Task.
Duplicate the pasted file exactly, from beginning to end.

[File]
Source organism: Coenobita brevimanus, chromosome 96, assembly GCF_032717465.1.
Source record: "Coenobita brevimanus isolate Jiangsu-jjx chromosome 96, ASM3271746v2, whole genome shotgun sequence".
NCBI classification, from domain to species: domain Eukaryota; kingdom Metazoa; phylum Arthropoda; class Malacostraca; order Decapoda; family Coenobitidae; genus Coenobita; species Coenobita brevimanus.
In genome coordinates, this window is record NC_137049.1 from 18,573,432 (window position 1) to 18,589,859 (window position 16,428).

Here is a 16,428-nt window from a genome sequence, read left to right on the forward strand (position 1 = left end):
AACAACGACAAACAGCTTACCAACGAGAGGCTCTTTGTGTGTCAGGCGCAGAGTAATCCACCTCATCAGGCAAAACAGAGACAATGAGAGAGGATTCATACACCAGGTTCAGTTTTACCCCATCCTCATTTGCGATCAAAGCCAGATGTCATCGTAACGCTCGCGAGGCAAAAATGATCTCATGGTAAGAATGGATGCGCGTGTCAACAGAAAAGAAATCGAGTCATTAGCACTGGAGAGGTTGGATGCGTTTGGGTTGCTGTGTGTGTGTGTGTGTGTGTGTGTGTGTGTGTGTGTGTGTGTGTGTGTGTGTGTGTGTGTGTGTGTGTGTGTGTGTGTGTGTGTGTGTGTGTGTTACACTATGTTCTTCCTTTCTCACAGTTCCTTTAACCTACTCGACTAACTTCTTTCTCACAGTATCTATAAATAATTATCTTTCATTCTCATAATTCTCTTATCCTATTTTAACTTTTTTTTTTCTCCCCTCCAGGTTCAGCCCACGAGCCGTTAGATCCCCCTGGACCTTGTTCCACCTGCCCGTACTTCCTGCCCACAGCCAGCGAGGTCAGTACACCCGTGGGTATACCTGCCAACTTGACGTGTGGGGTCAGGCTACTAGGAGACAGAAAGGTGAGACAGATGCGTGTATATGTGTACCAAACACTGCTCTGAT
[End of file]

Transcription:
Source organism: Coenobita brevimanus, chromosome 96, assembly GCF_032717465.1.
Source record: "Coenobita brevimanus isolate Jiangsu-jjx chromosome 96, ASM3271746v2, whole genome shotgun sequence".
NCBI classification, from domain to species: domain Eukaryota; kingdom Metazoa; phylum Arthropoda; class Malacostraca; order Decapoda; family Coenobitidae; genus Coenobita; species Coenobita brevimanus.
In genome coordinates, this window is record NC_137049.1 from 18,573,432 (window position 1) to 18,589,859 (window position 16,428).

Here is a 16,428-nt window from a genome sequence, read left to right on the forward strand (position 1 = left end):
AACAACGACAAACAGCTTACCAACGAGAGGCTCTTTGTGTGTCAGGCGCAGAGTAATCCACCTCATCAGGCAAAACAGAGACAATGAGAGAGGATTCATACACCAGGTTCAGTTTTACCCCATCCTCATTTGCGATCAAAGCCAGATGTCATCGTAACGCTCGCGAGGCAAAAATGATCTCATGGTAAGAATGGATGCGCGTGTCAACAGAAAAGAAATCGAGTCATTAGCACTGGAGAGGTTGGATGCGTTTGGGTTGCTGTGTGTGTGTGTGTGTGTGTGTGTGTGTGTGTGTGTGTGTGTGTGTGTGTGTGTGTGTGTGTGTGTGTGTGTGTGTGTGTGTGTGTGTGTGTGTTACACTATGTTCTTCCTTTCTCACAGTTCCTTTAACCTACTCGACTAACTTCTTTCTCACAGTATCTATAAATAATTATCTTTCATTCTCATAATTCTCTTATCCTATTTTAACTTTTTTTTTTCTCCCCTCCAGGTTCAGCCCACGAGCCGTTAGATCCCCCTGGACCTTGTTCCACCTGCCCGTACTTCCTGCCCACAGCCAGCGAGGTCAGTACACCCGTGGGTATACCTGCCAACTTGACGTGTGGGGTCAGGCTACTAGGAGACAGAAAGGTGAGACAGATGCGTGTATATGTGTACCAAACACTGCTCTGAT